An influx of suspected drug dealers to Kampong Chhnang’s jail has led its director to plead with the provincial officials for help amid fears that the prison authorities will soon be unable to control inmates.
Pov Vuthy, Kampong Chhnang prison director, said yesterday that the recent arrival of 80 suspected drug criminals – almost a fifth of the prior prison population – had strained resources and left guards struggling to cope with the swelling numbers of detainees.
“We have already requested suggested courses of action from the General Directorate of Prisons,” Vuthy said. “I am concerned because they are all drug inmates and they all know one another.”
He added that he was hoping for a swift transfer of the new arrivals to other facilities.
“As far as I am concerned, they will be transferred [on Tuesday] or the day after, after we get approval from the general director,” he said.
The inflow of the 80 suspected drug dealers, who prison authorities believe knew each other from the outside, had already increased the trade in contraband, Vuthy said.
Since a road was recently built around the jail, the smuggling of mobile phones, cigarettes and other controlled items – which are simply thrown over the walls to waiting inmates – has reportedly skyrocketed.
Contraband “is always thrown inside when our guards take a break for meals, and especially at night,” Vuthy said.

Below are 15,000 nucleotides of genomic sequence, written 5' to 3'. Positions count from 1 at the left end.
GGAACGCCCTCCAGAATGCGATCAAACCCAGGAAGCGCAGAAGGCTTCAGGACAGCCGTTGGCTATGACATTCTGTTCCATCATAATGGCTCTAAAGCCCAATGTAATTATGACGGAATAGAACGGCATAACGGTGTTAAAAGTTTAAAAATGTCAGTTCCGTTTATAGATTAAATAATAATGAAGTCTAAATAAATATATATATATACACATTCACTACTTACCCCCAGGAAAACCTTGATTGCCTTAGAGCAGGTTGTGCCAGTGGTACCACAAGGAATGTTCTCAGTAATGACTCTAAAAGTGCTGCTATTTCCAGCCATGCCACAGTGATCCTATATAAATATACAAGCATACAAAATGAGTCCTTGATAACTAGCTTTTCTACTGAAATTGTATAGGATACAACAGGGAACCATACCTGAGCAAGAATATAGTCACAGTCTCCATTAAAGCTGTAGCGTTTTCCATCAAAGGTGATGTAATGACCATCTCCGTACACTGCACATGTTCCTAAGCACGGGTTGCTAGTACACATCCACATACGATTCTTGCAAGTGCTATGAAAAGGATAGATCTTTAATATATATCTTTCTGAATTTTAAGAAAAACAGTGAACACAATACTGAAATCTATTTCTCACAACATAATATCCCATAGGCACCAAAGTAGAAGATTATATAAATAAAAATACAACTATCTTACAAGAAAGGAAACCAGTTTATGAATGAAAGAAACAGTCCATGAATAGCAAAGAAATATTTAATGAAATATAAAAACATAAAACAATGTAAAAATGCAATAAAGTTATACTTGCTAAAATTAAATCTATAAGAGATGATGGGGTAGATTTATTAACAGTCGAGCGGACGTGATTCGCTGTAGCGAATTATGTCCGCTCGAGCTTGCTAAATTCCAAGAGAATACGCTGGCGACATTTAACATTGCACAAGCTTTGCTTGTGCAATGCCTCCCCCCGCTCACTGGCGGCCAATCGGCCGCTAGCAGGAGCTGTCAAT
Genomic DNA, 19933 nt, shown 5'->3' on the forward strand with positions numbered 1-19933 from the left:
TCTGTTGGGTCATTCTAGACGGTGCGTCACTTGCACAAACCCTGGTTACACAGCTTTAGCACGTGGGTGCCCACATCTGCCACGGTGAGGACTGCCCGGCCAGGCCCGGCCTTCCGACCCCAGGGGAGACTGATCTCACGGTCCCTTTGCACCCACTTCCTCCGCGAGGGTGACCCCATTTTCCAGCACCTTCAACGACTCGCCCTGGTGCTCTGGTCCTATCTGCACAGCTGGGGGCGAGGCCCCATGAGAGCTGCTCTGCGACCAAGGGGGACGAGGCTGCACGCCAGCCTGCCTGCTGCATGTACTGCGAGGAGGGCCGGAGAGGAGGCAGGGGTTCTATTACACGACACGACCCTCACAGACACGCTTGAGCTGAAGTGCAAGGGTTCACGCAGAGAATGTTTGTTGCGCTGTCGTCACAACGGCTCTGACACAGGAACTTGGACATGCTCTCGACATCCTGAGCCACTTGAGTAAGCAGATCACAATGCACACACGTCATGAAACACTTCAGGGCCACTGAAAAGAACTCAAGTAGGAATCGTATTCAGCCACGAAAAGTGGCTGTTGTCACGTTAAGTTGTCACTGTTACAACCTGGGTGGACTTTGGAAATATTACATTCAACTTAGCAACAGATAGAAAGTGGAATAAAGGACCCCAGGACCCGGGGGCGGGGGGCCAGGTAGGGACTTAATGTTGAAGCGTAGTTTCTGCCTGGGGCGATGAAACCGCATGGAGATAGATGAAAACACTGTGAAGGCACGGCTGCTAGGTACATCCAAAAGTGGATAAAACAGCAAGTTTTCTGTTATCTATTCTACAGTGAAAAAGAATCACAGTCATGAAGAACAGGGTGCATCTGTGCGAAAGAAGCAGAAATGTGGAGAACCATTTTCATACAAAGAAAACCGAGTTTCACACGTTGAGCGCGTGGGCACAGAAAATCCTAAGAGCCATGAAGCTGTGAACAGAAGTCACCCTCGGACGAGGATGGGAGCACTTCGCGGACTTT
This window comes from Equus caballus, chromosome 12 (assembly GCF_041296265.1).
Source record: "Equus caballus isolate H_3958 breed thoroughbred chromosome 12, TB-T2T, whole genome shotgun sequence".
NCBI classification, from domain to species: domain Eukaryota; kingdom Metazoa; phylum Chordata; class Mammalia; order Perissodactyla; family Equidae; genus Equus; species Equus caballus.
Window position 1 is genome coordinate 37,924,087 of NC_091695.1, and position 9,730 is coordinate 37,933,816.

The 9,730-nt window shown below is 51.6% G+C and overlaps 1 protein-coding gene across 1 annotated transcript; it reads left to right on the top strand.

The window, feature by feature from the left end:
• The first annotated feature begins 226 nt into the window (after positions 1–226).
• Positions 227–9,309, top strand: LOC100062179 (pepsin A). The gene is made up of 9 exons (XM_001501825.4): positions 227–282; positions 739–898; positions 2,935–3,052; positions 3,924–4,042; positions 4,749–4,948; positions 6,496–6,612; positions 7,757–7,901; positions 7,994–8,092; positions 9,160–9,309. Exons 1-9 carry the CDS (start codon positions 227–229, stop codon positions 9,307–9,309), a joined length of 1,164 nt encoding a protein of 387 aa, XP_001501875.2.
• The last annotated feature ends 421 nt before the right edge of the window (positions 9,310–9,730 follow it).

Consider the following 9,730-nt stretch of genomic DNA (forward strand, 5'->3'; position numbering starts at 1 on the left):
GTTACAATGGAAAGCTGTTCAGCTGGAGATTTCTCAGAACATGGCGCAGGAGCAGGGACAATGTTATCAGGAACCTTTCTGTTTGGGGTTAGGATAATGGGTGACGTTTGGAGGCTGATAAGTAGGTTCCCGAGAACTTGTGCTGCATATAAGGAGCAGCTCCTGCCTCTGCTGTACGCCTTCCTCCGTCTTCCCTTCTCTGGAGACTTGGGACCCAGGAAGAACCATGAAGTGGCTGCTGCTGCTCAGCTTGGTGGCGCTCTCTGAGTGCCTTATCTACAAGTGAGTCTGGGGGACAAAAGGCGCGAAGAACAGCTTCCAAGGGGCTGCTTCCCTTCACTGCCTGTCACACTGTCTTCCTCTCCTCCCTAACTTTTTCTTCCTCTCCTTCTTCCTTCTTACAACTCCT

“I’ve asked the provincial governor to close the roads around the prison at night for our safety.”
Overcrowding in Cambodian prisons has become a serious human rights issue, according to local group Licadho, which is the only non-governmental group with access to prisons that regularly publishes its findings.
Since 2000, the prison population has roughly tripled. However, the expansion of prison facilities has not kept pace, with the latest figures suggesting that current overcrowding stands at more than 178 per cent.
Chuor Chandoeun, the provincial governor, declined to comment, adding that he had not yet received the letter from Vuthy requesting the prisoners’ transfers.
Kuy Bunsorn, the general director of prisons at the Ministry of Interior, could not be reached yesterday.
Am Sam Ath, senior investigator for Licadho, said a series of drug arrests in the area had led to a precarious situation at the jail.
“Recently, leading drug traffickers [in the area] have been apprehended, and drug users can cause many problems for other prisoners, because they might deal drugs in jail if there are not strict controls,” he said.
Wan-Hea Lee, representative for the UN Office for the High Commissioner for Human Rights in Cambodia, said while Kampong Chhnang was not the worst case, criminality and overcrowding remained serious problems at the facility.
“The problem of overcrowding in Cambodian prisons is a long-standing issue. In the case of the Kampong Chhnang prison, overcrowding has worsened over the past year,” she said.
“We understand that the General Department of Prisons has approved the transfer of 80 prisoners out of Kampong Chhnang prison and that the decision should be implemented soon.”
ADDITIONAL REPORTING BY DANIEL PYE